Performance assessment, 19, 31-32

Political environment. See Sociopolitical context

Population growth, 27-28

immigration trends, 73

Process technology, 12

biotechnology applications, 43

custom-made products, 97, 98

evolution, 102

flexibility, 110

future prospects, 94-95, 97-98

intelligent processing, 63

reconfigurable systems, 32-33, 38-40

research opportunities, 45, 116, 117-118

technical challenges, 115, 119, 120

Product development

adaptable design methodologies, 16

concurrent manufacturing, 13-14

design team, 45

exchange standards for product data, 15

in industrial ecology, 81

Suggested Citation:"Index." National Research Council. 1998. Visionary Manufacturing Challenges for 2020. Washington, DC: The National Academies Press. doi: 10.17226/6314.
×

information management challenges, 24-25

in integrated systems, 18-19, 22-23

life cycle design, 15

market pressures, 17

research opportunities, 45

software design, 23

stakeholders in, 23

technical challenges, 119

technology trends, 15-16

time-to-market, 14, 15-16

tools for, 114

waste-free manufacturing, 29-30, 41

R

Reconfigurable enterprises and systems, 30-33, 38-40

Research

basic, 6

biotechnology, 42-43

breakthrough, 58

collaboration software, 47

crosscutting, 58

enterprise modeling and simulation, 43-44, 60, 88-89

goal-setting, 64-65

human-machine interface, 45-46, 120-121

information technology, 44-45, 60-61

intelligent communication systems, 115

interdisciplinary, 5, 6, 63-64

for meeting grand challenges, 37-38, 57-58

multidisciplinary, 5

for next-generation manufacturing, 62-63

opportunities, 117-119, 120

product and process design, 45, 114, 120

recommendations for, 5-7, 58, 60, 61, 64

reconfigurable systems, 38-40

in smaller companies, 104-105

submicron manufacturing, 59

waste-free processing, 40-41

workforce education and training, 46, 102

Resistance to change, 106

Resources

enterprise resource planning, 15

future of manufacturing, 2-3, 10

waste control, 27-28, 83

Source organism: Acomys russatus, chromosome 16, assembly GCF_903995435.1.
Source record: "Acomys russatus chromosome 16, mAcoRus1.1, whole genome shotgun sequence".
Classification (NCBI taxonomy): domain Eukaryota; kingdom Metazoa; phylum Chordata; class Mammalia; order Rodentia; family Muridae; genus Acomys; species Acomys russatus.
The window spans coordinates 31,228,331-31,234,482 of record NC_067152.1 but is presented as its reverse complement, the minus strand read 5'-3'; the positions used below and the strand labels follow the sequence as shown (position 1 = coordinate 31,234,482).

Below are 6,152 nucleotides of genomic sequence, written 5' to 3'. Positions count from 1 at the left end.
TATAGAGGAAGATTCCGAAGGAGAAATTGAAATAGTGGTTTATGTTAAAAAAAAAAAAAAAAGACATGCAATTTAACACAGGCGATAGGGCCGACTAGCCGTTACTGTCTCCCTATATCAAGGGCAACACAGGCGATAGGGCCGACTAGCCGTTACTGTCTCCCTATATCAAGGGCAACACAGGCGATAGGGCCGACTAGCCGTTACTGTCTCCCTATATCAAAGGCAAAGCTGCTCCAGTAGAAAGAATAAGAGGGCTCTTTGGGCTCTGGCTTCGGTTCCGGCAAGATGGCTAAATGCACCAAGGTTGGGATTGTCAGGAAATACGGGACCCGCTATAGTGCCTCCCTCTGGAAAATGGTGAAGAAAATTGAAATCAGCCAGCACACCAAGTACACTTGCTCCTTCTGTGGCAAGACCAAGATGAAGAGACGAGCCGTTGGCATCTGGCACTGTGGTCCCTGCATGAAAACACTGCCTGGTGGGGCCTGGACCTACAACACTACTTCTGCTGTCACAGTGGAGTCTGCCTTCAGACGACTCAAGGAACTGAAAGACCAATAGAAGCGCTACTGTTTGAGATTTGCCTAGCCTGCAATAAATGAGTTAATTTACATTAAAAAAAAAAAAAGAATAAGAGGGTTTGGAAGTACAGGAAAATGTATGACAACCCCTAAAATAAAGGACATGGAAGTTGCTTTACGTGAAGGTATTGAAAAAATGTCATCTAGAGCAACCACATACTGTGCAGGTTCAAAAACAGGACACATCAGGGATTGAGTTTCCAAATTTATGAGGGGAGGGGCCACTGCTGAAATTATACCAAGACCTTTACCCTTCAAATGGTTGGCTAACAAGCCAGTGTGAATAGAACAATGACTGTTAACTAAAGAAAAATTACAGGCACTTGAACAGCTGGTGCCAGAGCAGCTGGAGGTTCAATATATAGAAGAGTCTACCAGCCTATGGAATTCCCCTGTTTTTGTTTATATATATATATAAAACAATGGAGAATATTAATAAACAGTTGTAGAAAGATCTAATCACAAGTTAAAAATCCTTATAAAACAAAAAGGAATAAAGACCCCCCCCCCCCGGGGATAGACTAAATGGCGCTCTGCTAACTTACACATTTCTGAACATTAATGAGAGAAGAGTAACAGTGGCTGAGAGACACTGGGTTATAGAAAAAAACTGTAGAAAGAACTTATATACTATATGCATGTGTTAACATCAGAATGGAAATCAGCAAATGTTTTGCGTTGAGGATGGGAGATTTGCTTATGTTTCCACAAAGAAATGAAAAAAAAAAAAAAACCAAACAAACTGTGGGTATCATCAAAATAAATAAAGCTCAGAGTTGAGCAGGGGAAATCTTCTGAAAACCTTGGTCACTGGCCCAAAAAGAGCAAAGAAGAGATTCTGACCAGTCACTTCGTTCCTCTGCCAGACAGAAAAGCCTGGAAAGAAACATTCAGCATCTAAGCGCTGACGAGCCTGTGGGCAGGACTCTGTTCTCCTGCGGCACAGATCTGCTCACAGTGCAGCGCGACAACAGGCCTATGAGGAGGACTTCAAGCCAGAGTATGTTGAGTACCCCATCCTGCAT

S

Security, information, 26

Semiconductor industry, 59

Smart materials, 42

Sociopolitical context, 2, 72-73, 75

crises, 96, 98, 99

global competition, 85-86

managing change, 94

megatrends, 87-88

Software, 74

for enterprise modeling and simulation, 43-44

for intelligent collaboration systems, 47

product development, 23

for reconfiguring enterprises, 32

for reconfiguring operations, 33

Standard for Exchange of Product-Model Data (STEP), 15

Standard of living, 74, 76-80

Standards, information exchange, 15, 22

STEP. See Standard for Exchange of Product-Model Data

Submicron manufacturing, 6, 41

research opportunities, 59

significance of, 59

See also Nanofabrication

Systems management, 95

T

Taxonomy, 39

Teams/teamwork, 14

design team, 45

program team, 105

team theory, 32

Suggested Citation:"Index." National Research Council. 1998. Visionary Manufacturing Challenges for 2020. Washington, DC: The National Academies Press. doi: 10.17226/6314.
×

Technology, generally

for collaboration, 20, 26, 47, 87

for concurrent manufacturing, 15-17

crosscutting, 5

design methodologies, 16

diffusion, 104

driver, 60-61

for education and training, 22, 25-26, 109-110

for environmental protection, 29-30, 116

future of manufacturing, 2, 3, 12, 73, 86, 102-103

goal setting, 7

human-machine interface, 23-24, 45-46, 104, 120-121

innovative processes, 33-36

integrated systems, 21-24

manufacturing equipment, 16-17, 27

materials development, 17, 41-42

for meeting grand challenges, 4, 47

monitoring development of, 7

product development time, 15-16

push/pull model, 86-87

for reconfiguring enterprises and operations, 32-33

research recommendations, 5-7

software design methods, 23

systems modeling, 16

technology-driven industries, 73, 74-75

worker compensation and, 76, 77

Telecommunications

industry prospects, 74-75

social implications, 75-76

Timetable for progress, 7, 64-65

Tooling, 39

Tools

modeling research, 44, 114